Pelvic Radiation Disease

Q&A with Dr Shameer Mehta

Dr Shameer Mehta is a Consultant Gastroenterologist at The Royal London Hospital and a Honorary Associate Professor at University College London. He has a specialist interest in clinical nutrition, inflammatory bowel disease and long-term gut symptoms after cancer treatments, including for prostate cancer.

What is pelvic radiation disease?

Patients with prostate cancer are often treated with radiotherapy. This treatment, either alone or in combination with surgery or chemotherapy, is becoming more successful, meaning that patients are living for longer than ever before. Whilst this is fantastic news, it also means that patients are increasingly suffering with long term gut complaints due to bowel damage from previous radiotherapy. This can even occur some years after the treatment has ended.


Other organs, beyond the gut, can also be affected. These include the bladder and pelvic bones. The collective term for symptoms arising from damage to pelvic organs from previous radiotherapy is pelvic radiation disease (PRD).


How common are long term gut symptoms after radiotherapy?

Bowel symptoms during radiotherapy treatment are very common but these usually settle within weeks. However, nearly 1 in 5 patients can also develop long term gut complaints after radiotherapy for prostate cancer. Whilst these are not usually due to serious underlying problems, they can negatively affect patients’ quality of life. Unfortunately, awareness of PRD amongst healthcare professionals remains variable. Patients are often not told that their symptoms can be improved by seeing a clinician with an interest in this field.


What are the main gut symptoms to look out for?

Almost any gastrointestinal symptom can occur after previous pelvic radiotherapy. Patients can experience a change in their bowel habit (diarrhoea, constipation or a change in colour/consistency), abdominal pain, faecal incontinence (inability to control bowel movements), bloating or bleeding from your bottom. These can vary from being mild to more impactful and can either start gradually or more suddenly.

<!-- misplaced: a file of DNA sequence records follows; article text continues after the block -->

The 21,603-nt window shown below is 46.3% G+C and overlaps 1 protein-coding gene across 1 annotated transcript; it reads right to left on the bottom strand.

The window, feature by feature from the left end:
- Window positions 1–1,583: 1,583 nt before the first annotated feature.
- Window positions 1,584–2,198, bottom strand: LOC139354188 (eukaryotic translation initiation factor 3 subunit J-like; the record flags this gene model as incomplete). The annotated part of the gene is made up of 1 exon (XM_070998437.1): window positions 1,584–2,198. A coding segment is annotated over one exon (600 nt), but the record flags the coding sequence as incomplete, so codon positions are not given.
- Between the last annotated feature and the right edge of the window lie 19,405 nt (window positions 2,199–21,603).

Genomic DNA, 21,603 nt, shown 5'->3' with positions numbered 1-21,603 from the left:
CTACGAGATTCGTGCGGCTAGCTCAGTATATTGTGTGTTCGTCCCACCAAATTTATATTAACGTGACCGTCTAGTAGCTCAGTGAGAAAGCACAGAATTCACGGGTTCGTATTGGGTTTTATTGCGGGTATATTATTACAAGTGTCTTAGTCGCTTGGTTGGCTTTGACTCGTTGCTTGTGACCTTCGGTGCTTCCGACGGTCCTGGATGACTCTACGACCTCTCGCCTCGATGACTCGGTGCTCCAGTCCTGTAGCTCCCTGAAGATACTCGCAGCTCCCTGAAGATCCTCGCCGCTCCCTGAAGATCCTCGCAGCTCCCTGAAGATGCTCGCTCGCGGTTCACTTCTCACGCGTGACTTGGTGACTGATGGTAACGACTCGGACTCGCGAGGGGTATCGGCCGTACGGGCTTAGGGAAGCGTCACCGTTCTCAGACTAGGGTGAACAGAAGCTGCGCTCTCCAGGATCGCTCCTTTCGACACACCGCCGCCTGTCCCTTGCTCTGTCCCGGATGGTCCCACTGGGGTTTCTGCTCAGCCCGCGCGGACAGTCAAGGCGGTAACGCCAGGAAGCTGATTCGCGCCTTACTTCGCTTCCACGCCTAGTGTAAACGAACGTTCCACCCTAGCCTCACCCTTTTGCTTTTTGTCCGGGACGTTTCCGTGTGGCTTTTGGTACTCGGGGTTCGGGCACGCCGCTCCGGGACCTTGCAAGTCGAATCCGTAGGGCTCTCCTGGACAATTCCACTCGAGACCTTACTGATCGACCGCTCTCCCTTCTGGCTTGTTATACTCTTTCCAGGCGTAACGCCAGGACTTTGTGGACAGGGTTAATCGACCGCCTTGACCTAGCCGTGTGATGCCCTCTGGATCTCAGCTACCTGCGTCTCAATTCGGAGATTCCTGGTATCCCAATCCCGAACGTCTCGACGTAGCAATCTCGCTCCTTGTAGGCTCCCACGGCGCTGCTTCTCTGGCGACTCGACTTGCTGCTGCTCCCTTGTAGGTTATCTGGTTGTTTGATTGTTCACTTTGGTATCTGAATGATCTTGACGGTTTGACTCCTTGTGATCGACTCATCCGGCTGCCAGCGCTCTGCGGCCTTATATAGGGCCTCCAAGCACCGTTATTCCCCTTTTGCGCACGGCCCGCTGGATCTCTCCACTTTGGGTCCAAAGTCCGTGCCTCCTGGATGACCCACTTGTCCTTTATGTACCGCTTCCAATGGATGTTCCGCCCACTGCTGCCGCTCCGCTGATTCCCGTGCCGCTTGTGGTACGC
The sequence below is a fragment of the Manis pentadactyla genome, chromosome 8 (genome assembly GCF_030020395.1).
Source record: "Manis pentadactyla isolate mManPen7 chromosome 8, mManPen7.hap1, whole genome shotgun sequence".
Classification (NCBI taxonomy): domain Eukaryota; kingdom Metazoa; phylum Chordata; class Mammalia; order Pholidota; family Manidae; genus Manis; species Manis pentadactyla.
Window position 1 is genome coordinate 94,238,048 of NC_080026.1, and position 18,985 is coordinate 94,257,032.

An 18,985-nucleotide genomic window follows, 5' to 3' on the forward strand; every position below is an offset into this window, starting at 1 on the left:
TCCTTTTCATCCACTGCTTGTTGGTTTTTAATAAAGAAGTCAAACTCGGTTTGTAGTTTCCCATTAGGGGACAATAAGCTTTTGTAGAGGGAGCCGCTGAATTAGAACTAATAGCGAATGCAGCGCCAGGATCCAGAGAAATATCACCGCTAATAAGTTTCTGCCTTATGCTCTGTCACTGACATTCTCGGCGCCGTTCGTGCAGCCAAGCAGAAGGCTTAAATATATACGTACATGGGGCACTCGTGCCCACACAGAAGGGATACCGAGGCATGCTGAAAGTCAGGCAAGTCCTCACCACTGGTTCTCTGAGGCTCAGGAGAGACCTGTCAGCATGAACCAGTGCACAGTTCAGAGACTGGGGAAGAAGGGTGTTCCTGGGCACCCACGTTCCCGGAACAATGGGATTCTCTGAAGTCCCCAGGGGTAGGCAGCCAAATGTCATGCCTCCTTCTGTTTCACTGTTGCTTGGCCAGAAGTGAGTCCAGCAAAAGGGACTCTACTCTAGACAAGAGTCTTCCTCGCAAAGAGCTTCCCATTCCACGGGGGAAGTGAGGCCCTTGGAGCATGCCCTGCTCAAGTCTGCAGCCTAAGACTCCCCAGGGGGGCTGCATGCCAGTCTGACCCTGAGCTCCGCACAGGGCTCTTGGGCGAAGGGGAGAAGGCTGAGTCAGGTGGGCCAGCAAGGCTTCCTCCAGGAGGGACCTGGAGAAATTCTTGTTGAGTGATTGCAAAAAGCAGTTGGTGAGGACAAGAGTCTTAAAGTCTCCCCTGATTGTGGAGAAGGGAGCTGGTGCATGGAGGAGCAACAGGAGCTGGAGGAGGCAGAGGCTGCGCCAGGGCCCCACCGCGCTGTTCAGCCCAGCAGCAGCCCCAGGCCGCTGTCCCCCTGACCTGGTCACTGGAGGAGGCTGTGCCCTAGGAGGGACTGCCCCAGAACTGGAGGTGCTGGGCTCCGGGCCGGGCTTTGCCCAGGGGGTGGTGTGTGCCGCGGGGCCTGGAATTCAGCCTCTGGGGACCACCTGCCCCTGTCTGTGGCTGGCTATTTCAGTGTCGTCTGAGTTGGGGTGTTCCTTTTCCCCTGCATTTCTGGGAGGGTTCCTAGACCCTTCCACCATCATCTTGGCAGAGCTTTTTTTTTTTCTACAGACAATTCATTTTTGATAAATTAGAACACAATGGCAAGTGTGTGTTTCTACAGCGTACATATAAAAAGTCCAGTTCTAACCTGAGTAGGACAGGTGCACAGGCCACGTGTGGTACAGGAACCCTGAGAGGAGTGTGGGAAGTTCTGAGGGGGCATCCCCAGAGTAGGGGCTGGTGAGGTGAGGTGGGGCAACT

How is pelvic radiation disease treated?

Your medical team will usually assess you for other causes of bowel symptoms initially. This might include discussing your symptoms in more detail, examining you and performing some simple blood and stool tests. If no other cause is found, simple lifestyle advice (for example around diet) and over-the-counter medications can be helpful for many people.


Unfortunately, radiotherapy damage of the bowel wall is currently irreversible. However, radiotherapy can also lead to a number of changes in the functioning of the gut and may result in other ‘secondary bowel syndromes’. These are entirely non-serious, benign conditions and include bile salt malabsorption (a condition where your intestines don’t absorb bile salts properly), slow transit (where food and waste travel slowly through the gut) and bacterial overgrowth. Treatment depends upon the underlying problem identified and is usually effective at helping symptoms and improving overall quality of life.


What should I do if I have gut symptoms after radiotherapy?

If you start experiencing gut symptoms after radiotherapy, the first thing to do is to see your GP for assessment. You can also report your symptoms to your oncology team, including a nurse or doctor, so that an appropriate referral can be made.


Where can I get more information about pelvic radiation disease?

The Pelvic Radiation Disease Association (PRDA) is a patient charity dedicated to improving the care of patients with PRD. The website provides useful information for patients suffering with symptoms, including practical help and an online community. The PRD Best Practice Pathway Toolkit has just been launched which provides support for healthcare professionals and a general guide for patients.


Click here to read the Best Practice Pathway for Pelvic Radiation Disease



Macmillan, another charity, also have information on late effects from pelvic radiotherapy available on their website.


Click here to find out more about late effects from radiotherapy
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